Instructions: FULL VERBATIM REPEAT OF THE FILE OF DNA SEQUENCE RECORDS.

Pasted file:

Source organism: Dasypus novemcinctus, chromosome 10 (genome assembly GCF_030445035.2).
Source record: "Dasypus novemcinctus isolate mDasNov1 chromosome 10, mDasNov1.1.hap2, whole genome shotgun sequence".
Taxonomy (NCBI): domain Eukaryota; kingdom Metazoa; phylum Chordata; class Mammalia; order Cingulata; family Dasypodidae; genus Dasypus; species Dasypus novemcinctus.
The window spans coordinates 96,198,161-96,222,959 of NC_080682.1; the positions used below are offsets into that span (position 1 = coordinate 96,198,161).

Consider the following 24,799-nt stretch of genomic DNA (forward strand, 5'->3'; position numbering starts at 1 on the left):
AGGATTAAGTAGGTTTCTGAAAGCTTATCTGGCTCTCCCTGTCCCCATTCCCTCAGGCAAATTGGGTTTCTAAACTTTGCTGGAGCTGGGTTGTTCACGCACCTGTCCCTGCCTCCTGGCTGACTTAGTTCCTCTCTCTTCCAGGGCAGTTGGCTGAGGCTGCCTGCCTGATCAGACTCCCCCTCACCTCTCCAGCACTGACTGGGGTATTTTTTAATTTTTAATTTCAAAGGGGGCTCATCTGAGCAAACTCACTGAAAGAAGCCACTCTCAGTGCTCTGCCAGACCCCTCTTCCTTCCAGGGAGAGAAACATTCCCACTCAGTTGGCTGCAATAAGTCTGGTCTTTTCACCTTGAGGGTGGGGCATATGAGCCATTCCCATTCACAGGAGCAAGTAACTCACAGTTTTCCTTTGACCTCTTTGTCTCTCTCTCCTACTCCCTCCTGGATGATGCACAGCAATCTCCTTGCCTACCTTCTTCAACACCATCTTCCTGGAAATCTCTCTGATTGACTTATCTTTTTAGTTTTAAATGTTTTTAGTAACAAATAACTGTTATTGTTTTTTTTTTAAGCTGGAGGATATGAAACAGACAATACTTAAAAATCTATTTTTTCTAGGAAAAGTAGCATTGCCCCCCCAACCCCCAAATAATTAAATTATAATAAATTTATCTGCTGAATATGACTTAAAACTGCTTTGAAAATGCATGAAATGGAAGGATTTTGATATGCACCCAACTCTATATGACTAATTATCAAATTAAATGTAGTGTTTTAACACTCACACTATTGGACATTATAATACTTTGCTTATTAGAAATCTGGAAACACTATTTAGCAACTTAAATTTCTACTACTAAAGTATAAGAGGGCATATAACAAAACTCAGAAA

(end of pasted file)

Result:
Source organism: Dasypus novemcinctus, chromosome 10 (genome assembly GCF_030445035.2).
Source record: "Dasypus novemcinctus isolate mDasNov1 chromosome 10, mDasNov1.1.hap2, whole genome shotgun sequence".
Taxonomy (NCBI): domain Eukaryota; kingdom Metazoa; phylum Chordata; class Mammalia; order Cingulata; family Dasypodidae; genus Dasypus; species Dasypus novemcinctus.
The window spans coordinates 96,198,161-96,222,959 of NC_080682.1; the positions used below are offsets into that span (position 1 = coordinate 96,198,161).

Consider the following 24,799-nt stretch of genomic DNA (forward strand, 5'->3'; position numbering starts at 1 on the left):
AGGATTAAGTAGGTTTCTGAAAGCTTATCTGGCTCTCCCTGTCCCCATTCCCTCAGGCAAATTGGGTTTCTAAACTTTGCTGGAGCTGGGTTGTTCACGCACCTGTCCCTGCCTCCTGGCTGACTTAGTTCCTCTCTCTTCCAGGGCAGTTGGCTGAGGCTGCCTGCCTGATCAGACTCCCCCTCACCTCTCCAGCACTGACTGGGGTATTTTTTAATTTTTAATTTCAAAGGGGGCTCATCTGAGCAAACTCACTGAAAGAAGCCACTCTCAGTGCTCTGCCAGACCCCTCTTCCTTCCAGGGAGAGAAACATTCCCACTCAGTTGGCTGCAATAAGTCTGGTCTTTTCACCTTGAGGGTGGGGCATATGAGCCATTCCCATTCACAGGAGCAAGTAACTCACAGTTTTCCTTTGACCTCTTTGTCTCTCTCTCCTACTCCCTCCTGGATGATGCACAGCAATCTCCTTGCCTACCTTCTTCAACACCATCTTCCTGGAAATCTCTCTGATTGACTTATCTTTTTAGTTTTAAATGTTTTTAGTAACAAATAACTGTTATTGTTTTTTTTTTAAGCTGGAGGATATGAAACAGACAATACTTAAAAATCTATTTTTTCTAGGAAAAGTAGCATTGCCCCCCCAACCCCCAAATAATTAAATTATAATAAATTTATCTGCTGAATATGACTTAAAACTGCTTTGAAAATGCATGAAATGGAAGGATTTTGATATGCACCCAACTCTATATGACTAATTATCAAATTAAATGTAGTGTTTTAACACTCACACTATTGGACATTATAATACTTTGCTTATTAGAAATCTGGAAACACTATTTAGCAACTTAAATTTCTACTACTAAAGTATAAGAGGGCATATAACAAAACTCAGAAA